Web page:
Vaccine passports and the Charter, marriage annulment and religion, and Traffic Court by MS Teams
This week on Legally Speaking with Michael Mulligan:
Anti-vaccination protesters have been holding up copies of the Canadian Charter of Rights and Freedoms and arguing that it prohibits restrictions on unvaccinated people entering restaurants, bars, gyms, and other locations.
British Columbia, and several other provinces, are implementing systems to provide digital proof of vaccination against COVID-19 in parallel with restrictions on unvaccinated people attending to a range of non-essential service locations where transmission could occur.
One of the Charter sections frequently reference by anti-vaccination advocates is section 7, which provides that “Everyone has the right to life, liberty and security of the person and the right not to be deprived thereof except in accordant with principles of fundamental justice.”
The legal meaning of this important protection is not so expansive as to prevent anyone from being encouraged or even compelled, to do anything they don’t like.
The rights and freedoms protected by the Charter have legal meanings that are explained in court decisions considering them. It is necessary to review these decisions to determine how the language in the Charter is likely to be interpreted in future cases.
In addition, Section 1 of the Charter says the following “The Canadian Charter of Rights and Freedoms guarantees the rights and freedoms set out in it subject only to such reasonable limits prescribed by law as can be demonstrably justified in a free and democratic society.”
It is therefore exceedingly unlikely that the Charter would be interpreted in such a way that would afford unvaccinated people the right to engage in non-essential activity that puts other people at greater risk of infection with COVID-19.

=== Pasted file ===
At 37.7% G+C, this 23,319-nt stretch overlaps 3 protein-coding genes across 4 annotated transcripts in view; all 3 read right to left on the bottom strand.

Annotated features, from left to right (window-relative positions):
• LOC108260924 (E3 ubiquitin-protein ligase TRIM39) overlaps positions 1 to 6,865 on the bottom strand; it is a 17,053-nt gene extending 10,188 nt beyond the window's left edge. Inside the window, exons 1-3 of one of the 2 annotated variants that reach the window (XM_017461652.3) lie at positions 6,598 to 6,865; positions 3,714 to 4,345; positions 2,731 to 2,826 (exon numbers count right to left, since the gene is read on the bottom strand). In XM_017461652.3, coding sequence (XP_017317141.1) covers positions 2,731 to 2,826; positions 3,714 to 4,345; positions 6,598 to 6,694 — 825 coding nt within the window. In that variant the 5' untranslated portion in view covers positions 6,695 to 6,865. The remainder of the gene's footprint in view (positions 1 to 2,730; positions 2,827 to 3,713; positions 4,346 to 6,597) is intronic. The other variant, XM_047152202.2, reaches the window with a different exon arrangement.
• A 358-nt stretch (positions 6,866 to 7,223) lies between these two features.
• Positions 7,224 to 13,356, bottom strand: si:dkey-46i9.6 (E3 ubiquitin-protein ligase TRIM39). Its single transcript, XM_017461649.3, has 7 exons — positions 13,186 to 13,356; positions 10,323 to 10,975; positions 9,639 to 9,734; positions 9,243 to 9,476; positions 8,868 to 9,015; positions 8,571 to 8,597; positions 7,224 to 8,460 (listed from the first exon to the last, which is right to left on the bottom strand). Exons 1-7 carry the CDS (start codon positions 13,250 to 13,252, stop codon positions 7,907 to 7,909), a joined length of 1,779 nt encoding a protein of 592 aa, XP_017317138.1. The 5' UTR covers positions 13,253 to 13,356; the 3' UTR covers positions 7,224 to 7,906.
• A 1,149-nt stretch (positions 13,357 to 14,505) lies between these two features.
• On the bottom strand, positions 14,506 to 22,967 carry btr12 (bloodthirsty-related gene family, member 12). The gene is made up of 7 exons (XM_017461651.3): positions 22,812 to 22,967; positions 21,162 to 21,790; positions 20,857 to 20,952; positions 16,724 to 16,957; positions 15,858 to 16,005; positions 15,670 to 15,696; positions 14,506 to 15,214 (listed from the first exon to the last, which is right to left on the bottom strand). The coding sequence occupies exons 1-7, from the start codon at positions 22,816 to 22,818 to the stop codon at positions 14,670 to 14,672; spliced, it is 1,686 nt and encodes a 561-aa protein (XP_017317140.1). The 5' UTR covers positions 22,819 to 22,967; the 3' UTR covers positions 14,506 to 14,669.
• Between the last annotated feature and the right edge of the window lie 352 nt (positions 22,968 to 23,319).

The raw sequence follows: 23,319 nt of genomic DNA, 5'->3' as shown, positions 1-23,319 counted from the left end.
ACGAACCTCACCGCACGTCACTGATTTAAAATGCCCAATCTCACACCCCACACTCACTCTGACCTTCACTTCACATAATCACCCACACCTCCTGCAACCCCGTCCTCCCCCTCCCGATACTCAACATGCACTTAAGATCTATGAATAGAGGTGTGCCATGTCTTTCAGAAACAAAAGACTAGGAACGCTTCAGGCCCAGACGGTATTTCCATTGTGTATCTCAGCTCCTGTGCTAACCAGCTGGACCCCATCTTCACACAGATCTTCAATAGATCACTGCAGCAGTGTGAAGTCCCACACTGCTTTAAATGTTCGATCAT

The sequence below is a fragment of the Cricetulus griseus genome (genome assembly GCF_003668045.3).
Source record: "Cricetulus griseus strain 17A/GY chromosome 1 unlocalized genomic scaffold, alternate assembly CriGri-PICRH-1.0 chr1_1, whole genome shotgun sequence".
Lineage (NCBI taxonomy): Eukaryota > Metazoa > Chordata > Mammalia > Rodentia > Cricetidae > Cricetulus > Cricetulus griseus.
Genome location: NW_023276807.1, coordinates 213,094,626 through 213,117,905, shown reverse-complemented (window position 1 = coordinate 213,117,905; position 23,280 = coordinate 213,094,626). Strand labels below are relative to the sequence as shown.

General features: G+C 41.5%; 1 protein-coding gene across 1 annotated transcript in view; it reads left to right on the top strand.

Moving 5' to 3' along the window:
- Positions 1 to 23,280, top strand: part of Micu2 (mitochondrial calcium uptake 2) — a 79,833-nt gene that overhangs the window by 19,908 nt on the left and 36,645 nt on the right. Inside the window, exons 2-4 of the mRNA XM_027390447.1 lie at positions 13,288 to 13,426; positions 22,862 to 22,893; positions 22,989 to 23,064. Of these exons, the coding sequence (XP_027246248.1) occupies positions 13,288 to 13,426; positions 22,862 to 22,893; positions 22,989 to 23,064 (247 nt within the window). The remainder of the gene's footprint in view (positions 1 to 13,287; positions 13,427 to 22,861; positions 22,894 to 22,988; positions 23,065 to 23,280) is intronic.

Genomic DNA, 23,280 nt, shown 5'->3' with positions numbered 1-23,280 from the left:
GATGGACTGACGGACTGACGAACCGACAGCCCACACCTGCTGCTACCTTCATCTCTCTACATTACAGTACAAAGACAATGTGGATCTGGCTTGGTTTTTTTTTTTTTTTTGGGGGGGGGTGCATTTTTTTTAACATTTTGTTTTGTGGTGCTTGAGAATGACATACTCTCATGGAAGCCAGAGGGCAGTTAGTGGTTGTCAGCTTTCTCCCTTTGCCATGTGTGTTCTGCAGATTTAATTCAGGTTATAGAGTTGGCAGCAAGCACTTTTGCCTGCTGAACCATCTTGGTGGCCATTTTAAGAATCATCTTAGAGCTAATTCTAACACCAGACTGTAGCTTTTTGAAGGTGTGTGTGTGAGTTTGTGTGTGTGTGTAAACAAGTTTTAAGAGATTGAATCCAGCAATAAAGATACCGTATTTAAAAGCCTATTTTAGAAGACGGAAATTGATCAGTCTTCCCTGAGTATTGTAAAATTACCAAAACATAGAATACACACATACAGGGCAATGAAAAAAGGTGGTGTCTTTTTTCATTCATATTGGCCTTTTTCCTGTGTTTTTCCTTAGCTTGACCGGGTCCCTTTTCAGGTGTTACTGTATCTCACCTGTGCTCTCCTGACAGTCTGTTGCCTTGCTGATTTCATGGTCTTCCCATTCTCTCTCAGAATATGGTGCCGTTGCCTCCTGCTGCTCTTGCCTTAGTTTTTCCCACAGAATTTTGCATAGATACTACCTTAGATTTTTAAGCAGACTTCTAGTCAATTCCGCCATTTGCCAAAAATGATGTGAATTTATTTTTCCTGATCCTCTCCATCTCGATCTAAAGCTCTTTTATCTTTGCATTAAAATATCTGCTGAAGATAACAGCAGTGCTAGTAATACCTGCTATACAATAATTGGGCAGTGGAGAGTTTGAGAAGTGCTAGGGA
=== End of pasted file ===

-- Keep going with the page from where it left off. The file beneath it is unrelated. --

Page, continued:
The Charter also doesn’t prohibit laws intended to protect individuals themselves. Examples of these include seatbelt law, helmet laws for bicycles and motorcycles, and laws that prohibit the personal possession of dangerous drugs.
Also on the show, the BC Court of Appeal has expanded the circumstances in which a marriage annulment can be obtained.
To obtain an annulment based on a failure to consummate a marriage, it’s necessary to establish that the failure to consummate the marriage was the result of a physical inability or psychological incapacity to do so.
The case the Court of Appeal dealt with involved a Sikh couple who were married in a civil ceremony prior to live together because doing otherwise would be contrary to their religion. They put off consummating the marriage until they could also have a traditional Gurdwara ceremony, on religious grounds. Before that occurred, the couple separated.
The Court of Appeal concluded that sincerely held religious belief can constitute a “psychological incapacity” to facilitate an annulment.
Finally, on the show, in response to ongoing COVID-19 challenges, the Provincial Court has now facilitated either the person disputing a Motor Vehicle Act ticket, or the police officer who issued it, applying to appear in court by use of MS Teams, or telephone.
This change, like some others prompted by COVID-19, will add to general efficiency and will facilitate access to the court at a lower cost. People will be able to dispute tickets without needing to travel to the location they were issued or taking more time away from work. Police, who may be subject to transfer will be able to attend court at a lower cost.
Follow this link for a transcript of the show and links to the cases discussed.